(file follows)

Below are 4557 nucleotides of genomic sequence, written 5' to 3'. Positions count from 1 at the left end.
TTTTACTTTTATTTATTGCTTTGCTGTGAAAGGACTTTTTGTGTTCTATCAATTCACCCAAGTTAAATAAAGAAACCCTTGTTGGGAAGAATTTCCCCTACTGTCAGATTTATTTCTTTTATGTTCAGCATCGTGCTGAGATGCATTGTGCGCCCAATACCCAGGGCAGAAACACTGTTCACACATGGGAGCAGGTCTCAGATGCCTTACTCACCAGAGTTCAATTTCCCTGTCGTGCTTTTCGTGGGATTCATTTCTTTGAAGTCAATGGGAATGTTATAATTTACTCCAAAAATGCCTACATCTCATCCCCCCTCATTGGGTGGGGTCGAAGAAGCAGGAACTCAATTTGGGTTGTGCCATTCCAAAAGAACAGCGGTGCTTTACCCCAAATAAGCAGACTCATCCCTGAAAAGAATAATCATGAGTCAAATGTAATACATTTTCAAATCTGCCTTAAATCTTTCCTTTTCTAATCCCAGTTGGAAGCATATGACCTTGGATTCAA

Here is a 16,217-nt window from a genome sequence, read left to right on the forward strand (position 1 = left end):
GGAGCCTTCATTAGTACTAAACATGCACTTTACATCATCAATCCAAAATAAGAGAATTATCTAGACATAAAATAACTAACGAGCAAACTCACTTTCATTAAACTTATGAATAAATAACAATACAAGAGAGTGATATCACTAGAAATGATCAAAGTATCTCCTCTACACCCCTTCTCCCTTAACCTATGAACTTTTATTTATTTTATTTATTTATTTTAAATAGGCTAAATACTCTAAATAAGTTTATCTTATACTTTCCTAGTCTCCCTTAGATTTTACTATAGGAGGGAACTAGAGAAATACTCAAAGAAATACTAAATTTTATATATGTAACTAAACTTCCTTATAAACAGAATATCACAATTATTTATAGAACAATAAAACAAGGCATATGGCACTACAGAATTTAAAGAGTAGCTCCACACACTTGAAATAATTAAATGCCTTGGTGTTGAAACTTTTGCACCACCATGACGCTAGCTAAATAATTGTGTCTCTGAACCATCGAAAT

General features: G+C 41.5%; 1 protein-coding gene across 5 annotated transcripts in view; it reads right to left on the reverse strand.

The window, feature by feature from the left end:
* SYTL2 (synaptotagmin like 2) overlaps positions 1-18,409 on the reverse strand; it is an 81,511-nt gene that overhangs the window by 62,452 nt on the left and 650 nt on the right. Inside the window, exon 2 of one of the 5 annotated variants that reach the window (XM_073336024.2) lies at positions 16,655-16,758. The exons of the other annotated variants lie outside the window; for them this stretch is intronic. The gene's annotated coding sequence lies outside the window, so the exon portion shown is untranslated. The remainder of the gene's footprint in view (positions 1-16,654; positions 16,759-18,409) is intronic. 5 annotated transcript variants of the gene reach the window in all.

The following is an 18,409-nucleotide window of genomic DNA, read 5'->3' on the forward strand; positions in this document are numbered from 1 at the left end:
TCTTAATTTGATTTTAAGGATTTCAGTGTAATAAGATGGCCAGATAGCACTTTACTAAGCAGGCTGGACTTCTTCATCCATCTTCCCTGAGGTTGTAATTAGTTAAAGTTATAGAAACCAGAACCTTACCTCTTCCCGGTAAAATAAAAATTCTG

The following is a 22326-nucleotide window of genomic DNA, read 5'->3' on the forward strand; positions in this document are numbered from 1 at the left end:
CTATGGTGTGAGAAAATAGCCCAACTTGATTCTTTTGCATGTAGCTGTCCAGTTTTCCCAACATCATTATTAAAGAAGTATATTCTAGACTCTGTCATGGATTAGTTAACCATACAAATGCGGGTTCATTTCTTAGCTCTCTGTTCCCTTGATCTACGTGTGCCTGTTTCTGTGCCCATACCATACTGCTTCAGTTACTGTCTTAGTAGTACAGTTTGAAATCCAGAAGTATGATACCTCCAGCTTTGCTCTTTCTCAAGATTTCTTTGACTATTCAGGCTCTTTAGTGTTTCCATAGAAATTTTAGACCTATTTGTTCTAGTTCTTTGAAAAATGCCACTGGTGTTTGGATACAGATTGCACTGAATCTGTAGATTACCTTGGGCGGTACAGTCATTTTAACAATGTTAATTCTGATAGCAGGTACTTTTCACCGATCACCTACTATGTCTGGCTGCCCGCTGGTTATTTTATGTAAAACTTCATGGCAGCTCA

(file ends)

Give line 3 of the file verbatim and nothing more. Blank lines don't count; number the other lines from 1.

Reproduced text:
Here is a 16,217-nt window from a genome sequence, read left to right on the forward strand (position 1 = left end):